On an average day, 32 million Americans head to the grocery store to pick up necessities. Each shopper will visit the store an average of 1.5 times a week, racking up over 40 minutes each trip. In total, American shoppers spend 53 hours per year in the grocery store.
As a brand, it’s important that you make the most of those 53 hours. With each retailer carrying more than 42,200 items on average, your grocery business tactics must stick out from the crowd – and the shelf. There’s only one way to understand how to make this type of impact, and that’s to go inside the mind of a shopper.
Average American Shopping Schedule
The average American spends quite a bit of time at the grocery store. While we might assume that a shopper will head to the store on whatever day they find themselves running low on their necessities, we have actually fallen into a distinct shopping pattern.
In particular, Saturdays are a prime time for grocery shoppers. A whopping 41 million Americans choose this day to do their weekly shopping, making it the day when shopping trips take the longest. This explains why those browsing the aisles over the weekend typically take at least 7 minutes more than usual. But, it’s not just a shopper’s time in the store that increases – what they’re willing to add to their cart also expands.
Taking Advantage of Crowded Supermarkets
Customer data analytics show that when supermarkets are more crowded, and, consequently, are louder than usual, shoppers are inclined to buy more on impulse and more frequently than they would otherwise. A 2014 study found that when crowded grocery stores played upbeat music, the average shopping basket value was 8 percent higher than in quieter stores with no music. In fact, the shopping basket value was higher because shoppers were buying more items, instead of just more expensive ones.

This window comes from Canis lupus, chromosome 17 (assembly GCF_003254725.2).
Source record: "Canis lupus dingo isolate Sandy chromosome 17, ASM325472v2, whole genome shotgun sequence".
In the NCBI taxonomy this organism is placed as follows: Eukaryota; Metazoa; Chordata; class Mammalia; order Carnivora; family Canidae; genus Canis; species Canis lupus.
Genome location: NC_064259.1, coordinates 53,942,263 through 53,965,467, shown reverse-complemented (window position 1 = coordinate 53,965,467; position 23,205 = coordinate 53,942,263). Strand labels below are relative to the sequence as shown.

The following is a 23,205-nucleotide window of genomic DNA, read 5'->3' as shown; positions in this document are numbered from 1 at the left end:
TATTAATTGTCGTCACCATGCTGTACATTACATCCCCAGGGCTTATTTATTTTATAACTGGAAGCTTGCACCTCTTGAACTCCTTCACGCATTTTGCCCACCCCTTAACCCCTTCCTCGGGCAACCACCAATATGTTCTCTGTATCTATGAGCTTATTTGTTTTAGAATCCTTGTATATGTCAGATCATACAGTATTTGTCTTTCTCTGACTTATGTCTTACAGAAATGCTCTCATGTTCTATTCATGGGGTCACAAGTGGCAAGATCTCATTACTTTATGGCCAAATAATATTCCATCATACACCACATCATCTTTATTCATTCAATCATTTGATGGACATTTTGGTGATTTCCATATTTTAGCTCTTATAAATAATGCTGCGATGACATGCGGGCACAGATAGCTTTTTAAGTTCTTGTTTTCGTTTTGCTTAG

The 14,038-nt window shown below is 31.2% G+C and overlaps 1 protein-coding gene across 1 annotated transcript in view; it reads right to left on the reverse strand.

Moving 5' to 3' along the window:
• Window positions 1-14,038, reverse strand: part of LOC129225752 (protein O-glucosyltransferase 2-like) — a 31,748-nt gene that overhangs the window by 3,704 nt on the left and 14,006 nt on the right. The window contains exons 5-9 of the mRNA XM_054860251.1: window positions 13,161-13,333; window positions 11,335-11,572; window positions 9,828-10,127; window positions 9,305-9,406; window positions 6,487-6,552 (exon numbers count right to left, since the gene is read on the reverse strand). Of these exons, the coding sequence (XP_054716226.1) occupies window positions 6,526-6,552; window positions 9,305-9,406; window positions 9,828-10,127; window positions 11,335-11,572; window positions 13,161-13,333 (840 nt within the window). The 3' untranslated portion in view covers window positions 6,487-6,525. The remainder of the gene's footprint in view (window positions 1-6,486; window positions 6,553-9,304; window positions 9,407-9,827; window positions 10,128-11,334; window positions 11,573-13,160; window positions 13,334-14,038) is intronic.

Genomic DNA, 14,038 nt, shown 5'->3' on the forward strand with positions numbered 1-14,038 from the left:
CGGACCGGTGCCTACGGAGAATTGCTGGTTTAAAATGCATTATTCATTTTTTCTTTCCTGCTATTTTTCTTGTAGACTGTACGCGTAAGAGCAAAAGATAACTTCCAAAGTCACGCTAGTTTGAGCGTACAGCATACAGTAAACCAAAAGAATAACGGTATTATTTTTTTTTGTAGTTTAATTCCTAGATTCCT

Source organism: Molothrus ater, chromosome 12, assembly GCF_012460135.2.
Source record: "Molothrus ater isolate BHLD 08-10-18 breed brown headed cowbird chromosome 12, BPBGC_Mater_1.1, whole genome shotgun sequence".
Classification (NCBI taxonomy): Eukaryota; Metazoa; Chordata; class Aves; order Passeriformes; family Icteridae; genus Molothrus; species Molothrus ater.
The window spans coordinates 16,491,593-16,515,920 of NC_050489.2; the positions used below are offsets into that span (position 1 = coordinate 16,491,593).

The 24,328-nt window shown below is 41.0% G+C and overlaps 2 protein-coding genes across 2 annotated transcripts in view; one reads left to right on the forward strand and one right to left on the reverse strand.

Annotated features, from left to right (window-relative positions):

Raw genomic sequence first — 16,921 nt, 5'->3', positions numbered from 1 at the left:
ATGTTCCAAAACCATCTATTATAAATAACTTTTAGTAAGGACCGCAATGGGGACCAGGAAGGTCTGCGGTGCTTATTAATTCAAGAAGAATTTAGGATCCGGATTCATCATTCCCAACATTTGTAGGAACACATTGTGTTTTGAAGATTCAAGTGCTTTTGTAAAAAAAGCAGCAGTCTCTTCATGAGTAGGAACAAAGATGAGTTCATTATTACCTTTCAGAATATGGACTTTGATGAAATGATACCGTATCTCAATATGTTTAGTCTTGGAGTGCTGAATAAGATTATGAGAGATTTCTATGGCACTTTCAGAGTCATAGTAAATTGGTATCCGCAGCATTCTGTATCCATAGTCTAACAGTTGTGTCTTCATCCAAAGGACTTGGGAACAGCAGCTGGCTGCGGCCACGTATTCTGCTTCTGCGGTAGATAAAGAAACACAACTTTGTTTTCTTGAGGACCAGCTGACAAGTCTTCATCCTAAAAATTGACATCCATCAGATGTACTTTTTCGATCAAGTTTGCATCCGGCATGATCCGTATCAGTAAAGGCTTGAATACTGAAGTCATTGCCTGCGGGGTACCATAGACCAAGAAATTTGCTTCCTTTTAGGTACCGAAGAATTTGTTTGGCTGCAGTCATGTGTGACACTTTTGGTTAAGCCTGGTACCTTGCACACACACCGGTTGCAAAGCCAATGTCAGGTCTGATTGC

As a brand, understanding consumer insights like when stores will hit busier times will help you plan critical sales promotions, including retailer features, such as coupons and weekend circulars, as well as temporary price reductions (TPRs). Boasting a lower price or promotion such as buy-one-get-one during the time when shoppers are psychologically more inclined to put more in their cart is a subtle way to increase your sales.
Likewise, be mindful of quieter, slower days, like Mondays or Tuesdays. Foot traffic on these days averages out to a cool 29 million shoppers, almost one-third less than what can be expected during the weekend. During these slower days, shoppers are more likely to strictly adhere to their shopping lists, and are less likely to deviate for lesser known or unplanned purchases.
Common Shopper Spending Habits
In 2016, the average household in America spent just over $7,000 a year on food, a figure which continues to grow steadily year over year. The weekly shopping bill for primary spenders of multi-person households has grown to $118. Single shoppers spend about half of that, $60 a week on average.
Over time, what consumers are willing to spend their money on has evolved, along with their shopping preferences. Generally speaking, consumer data analytics revel that basic preferences have stayed the same over the last few years: taste is the most influential purchasing factor, ahead of price, healthfulness, and convenience. However, since 2012, sustainable food choices have also risen in popularity.